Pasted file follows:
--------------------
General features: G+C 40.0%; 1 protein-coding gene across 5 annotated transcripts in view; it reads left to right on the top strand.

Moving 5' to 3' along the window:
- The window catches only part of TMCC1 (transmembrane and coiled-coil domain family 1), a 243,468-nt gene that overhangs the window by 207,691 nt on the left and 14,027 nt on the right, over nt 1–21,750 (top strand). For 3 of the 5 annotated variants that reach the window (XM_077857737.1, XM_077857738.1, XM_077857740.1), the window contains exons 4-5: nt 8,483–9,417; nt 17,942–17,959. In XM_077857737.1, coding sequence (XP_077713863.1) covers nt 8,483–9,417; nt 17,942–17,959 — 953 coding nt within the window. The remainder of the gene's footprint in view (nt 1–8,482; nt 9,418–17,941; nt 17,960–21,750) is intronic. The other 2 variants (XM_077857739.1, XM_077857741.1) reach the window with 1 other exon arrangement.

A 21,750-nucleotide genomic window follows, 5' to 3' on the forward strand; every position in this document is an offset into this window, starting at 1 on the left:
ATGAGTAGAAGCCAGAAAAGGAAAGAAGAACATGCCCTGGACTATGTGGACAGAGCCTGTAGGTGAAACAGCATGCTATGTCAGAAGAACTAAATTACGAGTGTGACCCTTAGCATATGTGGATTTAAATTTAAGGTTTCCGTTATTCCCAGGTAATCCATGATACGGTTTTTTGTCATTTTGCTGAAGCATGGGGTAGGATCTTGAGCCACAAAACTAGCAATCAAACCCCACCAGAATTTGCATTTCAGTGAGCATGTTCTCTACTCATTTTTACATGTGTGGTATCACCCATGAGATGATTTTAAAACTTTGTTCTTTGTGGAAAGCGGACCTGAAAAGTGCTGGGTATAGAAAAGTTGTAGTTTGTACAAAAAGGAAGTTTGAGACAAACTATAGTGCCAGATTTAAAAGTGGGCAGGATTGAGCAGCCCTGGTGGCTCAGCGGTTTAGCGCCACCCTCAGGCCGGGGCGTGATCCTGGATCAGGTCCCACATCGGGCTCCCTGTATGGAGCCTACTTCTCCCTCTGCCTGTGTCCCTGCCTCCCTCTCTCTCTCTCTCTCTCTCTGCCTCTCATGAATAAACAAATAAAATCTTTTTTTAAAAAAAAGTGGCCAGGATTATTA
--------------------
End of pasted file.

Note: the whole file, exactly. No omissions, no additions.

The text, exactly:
General features: G+C 40.0%; 1 protein-coding gene across 5 annotated transcripts in view; it reads left to right on the top strand.

Moving 5' to 3' along the window:
- The window catches only part of TMCC1 (transmembrane and coiled-coil domain family 1), a 243,468-nt gene that overhangs the window by 207,691 nt on the left and 14,027 nt on the right, over nt 1–21,750 (top strand). For 3 of the 5 annotated variants that reach the window (XM_077857737.1, XM_077857738.1, XM_077857740.1), the window contains exons 4-5: nt 8,483–9,417; nt 17,942–17,959. In XM_077857737.1, coding sequence (XP_077713863.1) covers nt 8,483–9,417; nt 17,942–17,959 — 953 coding nt within the window. The remainder of the gene's footprint in view (nt 1–8,482; nt 9,418–17,941; nt 17,960–21,750) is intronic. The other 2 variants (XM_077857739.1, XM_077857741.1) reach the window with 1 other exon arrangement.

A 21,750-nucleotide genomic window follows, 5' to 3' on the forward strand; every position in this document is an offset into this window, starting at 1 on the left:
ATGAGTAGAAGCCAGAAAAGGAAAGAAGAACATGCCCTGGACTATGTGGACAGAGCCTGTAGGTGAAACAGCATGCTATGTCAGAAGAACTAAATTACGAGTGTGACCCTTAGCATATGTGGATTTAAATTTAAGGTTTCCGTTATTCCCAGGTAATCCATGATACGGTTTTTTGTCATTTTGCTGAAGCATGGGGTAGGATCTTGAGCCACAAAACTAGCAATCAAACCCCACCAGAATTTGCATTTCAGTGAGCATGTTCTCTACTCATTTTTACATGTGTGGTATCACCCATGAGATGATTTTAAAACTTTGTTCTTTGTGGAAAGCGGACCTGAAAAGTGCTGGGTATAGAAAAGTTGTAGTTTGTACAAAAAGGAAGTTTGAGACAAACTATAGTGCCAGATTTAAAAGTGGGCAGGATTGAGCAGCCCTGGTGGCTCAGCGGTTTAGCGCCACCCTCAGGCCGGGGCGTGATCCTGGATCAGGTCCCACATCGGGCTCCCTGTATGGAGCCTACTTCTCCCTCTGCCTGTGTCCCTGCCTCCCTCTCTCTCTCTCTCTCTCTCTGCCTCTCATGAATAAACAAATAAAATCTTTTTTTAAAAAAAAGTGGCCAGGATTATTA